Chile | Personal Data Protection Law: the pillar of the regulation of artificial intelligence

29 Jan, 2024 | Noticias-en

The imminent technological evolution leads us to recognize the importance of robust regulation that addresses the challenges posed by artificial intelligence (AI). At an international level, examples such as “The Artificial Intelligence Act” of the European Union and the Executive Order in the United States show the need for legislation that establishes guidelines and supervises the development of this powerful technology.

In Latin America, and particularly in Chile, we face the challenge of advancing regulations, learning from comparative experiences to avoid errors. However, we face significant obstacles, especially since the Bill on the Protection of Personal Data is still awaiting approval. This situation makes legislative discussion on more complex issues difficult, such as the regulation of AI systems, which has already been approved in general and has advanced to its particular discussion.

It is essential to recognize that the lack of an updated law on the protection of personal data, combined with little experience in implementing practices to reduce risks or conducting impact assessments, represents a significant challenge to responsibly moving forward in the regulation of issues. as relevant as this. In that sense, updating the Law on the Protection of Personal Data is presented as the fundamental pillar to progress in any regulatory framework related to technology.

We understand that artificial intelligence uses data of various types, including personal data, which must be used and protected appropriately. Likewise, we cannot ignore how the decisions made by these systems directly impact people’s rights. An illustrative example would be the selection of individuals for waiting lists in the health sector or the allocation of educational scholarships. In both cases, in the absence of updated legislation and lacking practical experience in the responsible use of this type of data, the risk of abuse and discrimination by artificial intelligence systems is significant.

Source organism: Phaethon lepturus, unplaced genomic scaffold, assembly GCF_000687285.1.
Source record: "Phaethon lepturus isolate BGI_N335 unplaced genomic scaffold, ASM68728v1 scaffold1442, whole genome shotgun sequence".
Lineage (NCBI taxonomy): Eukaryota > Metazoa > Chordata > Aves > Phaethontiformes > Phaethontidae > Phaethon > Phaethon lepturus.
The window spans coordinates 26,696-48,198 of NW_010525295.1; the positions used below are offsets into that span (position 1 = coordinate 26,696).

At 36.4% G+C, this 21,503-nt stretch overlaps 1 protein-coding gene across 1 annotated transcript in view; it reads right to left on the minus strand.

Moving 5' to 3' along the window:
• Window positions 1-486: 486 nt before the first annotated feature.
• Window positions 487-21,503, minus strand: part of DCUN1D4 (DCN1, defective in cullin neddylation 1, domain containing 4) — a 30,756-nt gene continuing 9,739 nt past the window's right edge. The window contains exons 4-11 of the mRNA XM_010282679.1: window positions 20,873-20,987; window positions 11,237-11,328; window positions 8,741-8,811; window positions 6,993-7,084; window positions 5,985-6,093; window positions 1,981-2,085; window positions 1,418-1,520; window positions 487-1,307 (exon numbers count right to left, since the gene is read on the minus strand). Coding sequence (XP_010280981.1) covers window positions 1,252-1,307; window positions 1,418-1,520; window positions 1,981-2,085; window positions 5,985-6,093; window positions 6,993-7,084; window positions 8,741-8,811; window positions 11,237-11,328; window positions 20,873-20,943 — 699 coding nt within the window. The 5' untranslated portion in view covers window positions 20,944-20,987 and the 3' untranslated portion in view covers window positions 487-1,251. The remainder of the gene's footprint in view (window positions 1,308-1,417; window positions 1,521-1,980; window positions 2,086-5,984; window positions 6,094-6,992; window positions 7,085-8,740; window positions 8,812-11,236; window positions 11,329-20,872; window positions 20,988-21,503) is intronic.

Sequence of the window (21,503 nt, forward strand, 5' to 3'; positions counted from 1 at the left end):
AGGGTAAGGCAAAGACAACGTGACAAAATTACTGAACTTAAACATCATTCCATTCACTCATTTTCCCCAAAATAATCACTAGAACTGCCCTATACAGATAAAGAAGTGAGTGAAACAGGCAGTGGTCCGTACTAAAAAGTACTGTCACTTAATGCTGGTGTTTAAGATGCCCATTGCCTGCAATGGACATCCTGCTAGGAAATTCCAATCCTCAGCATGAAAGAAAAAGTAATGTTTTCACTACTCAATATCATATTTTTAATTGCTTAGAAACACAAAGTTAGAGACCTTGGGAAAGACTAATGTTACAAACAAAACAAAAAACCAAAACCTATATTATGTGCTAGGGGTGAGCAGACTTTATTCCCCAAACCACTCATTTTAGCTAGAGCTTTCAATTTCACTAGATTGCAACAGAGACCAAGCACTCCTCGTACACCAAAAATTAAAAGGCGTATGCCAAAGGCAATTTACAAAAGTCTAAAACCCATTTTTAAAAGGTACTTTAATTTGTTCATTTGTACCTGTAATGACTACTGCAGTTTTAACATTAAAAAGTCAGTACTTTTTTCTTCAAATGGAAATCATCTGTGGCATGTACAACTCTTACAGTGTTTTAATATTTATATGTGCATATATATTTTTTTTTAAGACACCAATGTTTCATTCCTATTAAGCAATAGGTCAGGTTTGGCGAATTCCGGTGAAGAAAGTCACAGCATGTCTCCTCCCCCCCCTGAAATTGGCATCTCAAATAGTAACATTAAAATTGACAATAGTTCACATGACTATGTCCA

This Sunday, January 28, was International Data Protection Day, an ideal time to look forward with optimism, anticipating that the mixed commission can reach agreements in March on the issues on which the chambers have not yet reached consensus. This advance will mark the conclusion of the legislative process and open a new chapter in Chile’s technological regulation.

By Constanza Pasarin and Trinidad Moreno, associates of the compliance group of Albagli Zaliasnik (az).

Source: Diario Financiero


You might be interested